Community Research and Development Information Service - CORDIS


SOURDINE I I Report Summary

Project ID: 11011
Funded under: FP5-GROWTH
Country: Spain

Complete assessment of newly developed procedures with respect to noise, capacity, safety and acceptance by pilot and air-traffic controller

HOW are the various assessments done?

The validation methdology applied in the SOURDINE-II project has been described in the deliverable D2-1: Validation Methdology. It is based on the MAEVA Validation Methodology.

The assessments are part of the overall validation work. The newly defined Noise Abatement Procedures have been assessed with respect to Noise, Capacity, Safety and Acceptance by the Pilot and the Air-Traffic Controller. For the execution of these specific assessments, various computer models, tools and simulators have been used. The specific methods applied in these assessments have been described in detail in the following reports:
Noise: D5-1, D5-2
Capacity: D4-1-1a
Safety: D4-2-1
User acceptance: D6-1, D6-2, D6-3, D6-4, D6-5.

SUMMARY of the results of the assessments

All Sourdine II procedures provide significant noise reduction as compared with current day practice.

With single event simulations, it has been demonstrated that the SOURDINE II reference approach procedure, as compared with current practice, shows benefits more than 5dBA in a very large range of the procedure (see chapter 4).
As compared with the reference, even more noise reduction can be achieved, especially with procedure III and IV. Procedure III providing noise relief at all noise levels; procedure IV mainly at the lower (~55 Lden) noise levels.

A population impact study was performed at Madrid-Barajas airport and all four approach procedures showed reductions in impacted population. Procedure III was responsible for the largest change in impacted population. However, procedure IV, and to a lesser extent procedure II produced noticeable reductions in numbers under the 60dB Lnight contour.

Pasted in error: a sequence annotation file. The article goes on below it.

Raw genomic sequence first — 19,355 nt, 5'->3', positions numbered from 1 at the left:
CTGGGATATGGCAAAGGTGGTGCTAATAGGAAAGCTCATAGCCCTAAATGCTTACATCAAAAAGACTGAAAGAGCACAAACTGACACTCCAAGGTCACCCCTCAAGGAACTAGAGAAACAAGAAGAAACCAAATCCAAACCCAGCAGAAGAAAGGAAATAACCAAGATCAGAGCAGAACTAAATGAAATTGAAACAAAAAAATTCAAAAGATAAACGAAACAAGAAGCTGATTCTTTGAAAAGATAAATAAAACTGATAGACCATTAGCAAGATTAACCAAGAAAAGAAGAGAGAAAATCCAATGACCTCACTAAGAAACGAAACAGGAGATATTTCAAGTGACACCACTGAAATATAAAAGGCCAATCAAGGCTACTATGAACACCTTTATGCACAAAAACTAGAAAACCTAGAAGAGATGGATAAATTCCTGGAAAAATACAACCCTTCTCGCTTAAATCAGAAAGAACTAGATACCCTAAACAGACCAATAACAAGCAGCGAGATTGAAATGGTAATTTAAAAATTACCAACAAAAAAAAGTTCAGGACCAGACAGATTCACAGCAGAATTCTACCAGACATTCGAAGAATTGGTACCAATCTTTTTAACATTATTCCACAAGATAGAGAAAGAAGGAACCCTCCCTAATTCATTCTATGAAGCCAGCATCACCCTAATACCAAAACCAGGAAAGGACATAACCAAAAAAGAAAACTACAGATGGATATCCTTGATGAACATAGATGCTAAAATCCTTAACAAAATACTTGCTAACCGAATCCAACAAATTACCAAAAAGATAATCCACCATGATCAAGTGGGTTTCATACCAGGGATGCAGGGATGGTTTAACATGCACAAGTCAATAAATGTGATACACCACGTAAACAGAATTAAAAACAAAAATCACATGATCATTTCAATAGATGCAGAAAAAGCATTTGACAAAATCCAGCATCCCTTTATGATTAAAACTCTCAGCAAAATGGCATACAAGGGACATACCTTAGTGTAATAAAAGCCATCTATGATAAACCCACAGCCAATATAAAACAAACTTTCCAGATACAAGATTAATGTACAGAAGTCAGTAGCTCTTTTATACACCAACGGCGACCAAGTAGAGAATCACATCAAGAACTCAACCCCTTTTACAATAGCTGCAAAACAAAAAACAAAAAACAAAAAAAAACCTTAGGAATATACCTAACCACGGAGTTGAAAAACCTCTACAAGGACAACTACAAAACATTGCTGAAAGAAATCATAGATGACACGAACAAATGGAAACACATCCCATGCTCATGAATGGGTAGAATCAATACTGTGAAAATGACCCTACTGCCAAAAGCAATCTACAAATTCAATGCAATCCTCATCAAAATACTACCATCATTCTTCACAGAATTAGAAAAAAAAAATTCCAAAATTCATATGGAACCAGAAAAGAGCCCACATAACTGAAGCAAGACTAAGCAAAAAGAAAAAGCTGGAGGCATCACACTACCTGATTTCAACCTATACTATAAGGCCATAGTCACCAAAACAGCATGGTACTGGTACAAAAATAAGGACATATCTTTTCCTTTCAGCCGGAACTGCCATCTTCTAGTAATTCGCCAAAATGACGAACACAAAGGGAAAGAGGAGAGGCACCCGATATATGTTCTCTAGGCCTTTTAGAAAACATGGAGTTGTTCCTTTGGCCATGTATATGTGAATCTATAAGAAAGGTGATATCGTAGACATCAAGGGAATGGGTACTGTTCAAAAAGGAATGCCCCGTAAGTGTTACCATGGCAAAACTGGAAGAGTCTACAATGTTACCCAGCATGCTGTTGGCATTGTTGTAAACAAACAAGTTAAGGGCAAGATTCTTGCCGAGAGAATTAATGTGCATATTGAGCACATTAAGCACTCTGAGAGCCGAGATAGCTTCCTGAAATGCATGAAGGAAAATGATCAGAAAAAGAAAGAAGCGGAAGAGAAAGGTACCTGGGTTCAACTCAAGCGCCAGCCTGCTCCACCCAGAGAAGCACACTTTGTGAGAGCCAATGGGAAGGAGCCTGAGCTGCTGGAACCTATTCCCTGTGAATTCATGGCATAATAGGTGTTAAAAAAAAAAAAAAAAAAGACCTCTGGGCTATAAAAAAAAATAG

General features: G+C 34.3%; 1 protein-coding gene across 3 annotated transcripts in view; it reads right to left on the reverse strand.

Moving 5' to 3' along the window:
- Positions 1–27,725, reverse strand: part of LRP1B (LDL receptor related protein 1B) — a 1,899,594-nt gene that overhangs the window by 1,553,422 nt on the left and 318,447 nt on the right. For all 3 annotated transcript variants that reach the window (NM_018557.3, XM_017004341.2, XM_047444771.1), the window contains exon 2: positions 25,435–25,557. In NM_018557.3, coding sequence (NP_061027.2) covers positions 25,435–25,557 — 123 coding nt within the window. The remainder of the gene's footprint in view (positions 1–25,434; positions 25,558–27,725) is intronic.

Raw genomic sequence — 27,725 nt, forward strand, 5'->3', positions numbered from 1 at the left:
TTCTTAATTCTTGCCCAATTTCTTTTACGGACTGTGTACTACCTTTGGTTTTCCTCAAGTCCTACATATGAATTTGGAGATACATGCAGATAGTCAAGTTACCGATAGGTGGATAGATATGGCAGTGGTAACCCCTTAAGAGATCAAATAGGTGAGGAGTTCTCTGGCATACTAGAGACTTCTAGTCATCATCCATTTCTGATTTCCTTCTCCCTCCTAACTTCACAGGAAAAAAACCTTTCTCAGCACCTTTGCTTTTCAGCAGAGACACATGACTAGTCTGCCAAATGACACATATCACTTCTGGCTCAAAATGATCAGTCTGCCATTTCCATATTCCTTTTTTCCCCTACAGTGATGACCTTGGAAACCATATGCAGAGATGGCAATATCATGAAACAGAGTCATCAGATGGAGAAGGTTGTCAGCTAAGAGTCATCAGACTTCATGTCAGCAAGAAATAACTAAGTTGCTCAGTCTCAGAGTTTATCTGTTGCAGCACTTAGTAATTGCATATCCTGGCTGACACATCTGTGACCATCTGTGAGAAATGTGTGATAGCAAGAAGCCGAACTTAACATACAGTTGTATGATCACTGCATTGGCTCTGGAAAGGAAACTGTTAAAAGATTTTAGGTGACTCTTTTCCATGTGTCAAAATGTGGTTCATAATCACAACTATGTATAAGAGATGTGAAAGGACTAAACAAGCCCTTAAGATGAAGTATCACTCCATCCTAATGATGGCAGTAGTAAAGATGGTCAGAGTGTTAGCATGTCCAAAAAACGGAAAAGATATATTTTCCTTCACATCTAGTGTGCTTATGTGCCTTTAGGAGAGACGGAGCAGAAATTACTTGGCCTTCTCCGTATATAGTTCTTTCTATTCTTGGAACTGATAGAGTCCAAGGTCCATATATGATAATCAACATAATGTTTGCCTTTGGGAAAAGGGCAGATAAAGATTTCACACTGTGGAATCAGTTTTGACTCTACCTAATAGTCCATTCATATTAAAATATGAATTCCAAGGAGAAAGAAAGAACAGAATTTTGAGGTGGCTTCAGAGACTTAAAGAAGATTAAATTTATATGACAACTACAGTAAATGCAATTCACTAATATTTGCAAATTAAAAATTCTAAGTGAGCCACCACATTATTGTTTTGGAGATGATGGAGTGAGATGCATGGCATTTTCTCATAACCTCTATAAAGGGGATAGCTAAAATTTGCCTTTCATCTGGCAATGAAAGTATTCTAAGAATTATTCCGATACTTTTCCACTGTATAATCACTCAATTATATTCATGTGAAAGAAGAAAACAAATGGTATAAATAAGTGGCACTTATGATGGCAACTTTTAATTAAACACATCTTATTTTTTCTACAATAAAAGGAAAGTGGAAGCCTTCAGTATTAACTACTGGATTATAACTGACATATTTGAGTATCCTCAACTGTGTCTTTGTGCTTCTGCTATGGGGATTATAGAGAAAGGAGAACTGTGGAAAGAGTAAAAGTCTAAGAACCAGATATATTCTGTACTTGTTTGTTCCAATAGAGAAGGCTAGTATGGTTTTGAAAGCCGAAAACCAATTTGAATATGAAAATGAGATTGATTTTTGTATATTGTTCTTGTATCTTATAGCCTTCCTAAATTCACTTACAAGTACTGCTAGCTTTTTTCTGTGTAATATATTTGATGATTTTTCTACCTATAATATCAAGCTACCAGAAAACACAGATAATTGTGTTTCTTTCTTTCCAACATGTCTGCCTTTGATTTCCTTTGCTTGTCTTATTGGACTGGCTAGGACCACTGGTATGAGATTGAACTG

Application of the SOURDINE II approach procedures will lead to a reduction of the peak hour capacity. Obviously, this is especially the case for procedure IV, where a long distance is flown at low speed (FAS). However, for procedure II, III and V, relatively small reductions in peak hour capacity occur. This capacity reduction only presents a problem during operations where demand exceeds the capacity. In off-peak hours or in the situation where traffic is scheduled more regularly over the day, no sustained capacity problem would occur at the four airports considered in this analysis when procedure II, III, or V would be implemented. This is even true at 2015 traffic volumes.
It is assumed that implementation of the departure procedures will have no capacity impact.

The combination of parallel runways with CDA procedures is an identified safety issue. This operation is not in line with the current ICAO guidelines for parallel approaches, i.e., 1000ft vertical separation is required until aircraft on both approaches are locked on the ILS Localiser signal. Possible solutions on this subject that need further exploration are for example the use of curved approaches based on approach procedure with vertical guidance (APV procedure) or to have a short level segment for one of the runways. Also the approach with the optimised level segment (SII reference) may be an option here.

During the expert panels and the final meeting various experts emphasised the importance to have a generic noise abatement procedure and no tailor made procedures for each airport. This recommendation is mainly derived from a safety point of view, increased risk on pilot error when flying many different procedures.

The pilots and air traffic controllers were positive on procedure II and II-A (variation of procedure II including speed constraints). Procedure II-A basically leads to more time between the various configuration changes and therefore makes it more controllable for the pilot. Speed constraints have the risk however of leading to a negative noise impact as compared with a more noise-ideal procedure II. It was suggested by some of the controllers to extend the prototyped version of the ATC monitoring aid with an alert when the separation minima are violated and the controller needs to intervene.


Dolores JULIÁN, (Aeronautical engineer)
Tel.: +34-91-2711023
Fax: +34-91-2711999
Record Number: 43410 / Last updated on: 2006-11-28
Information source: e-TIP
Collaboration sought: Further research or development support
Stage of development: Results of demonstration trials available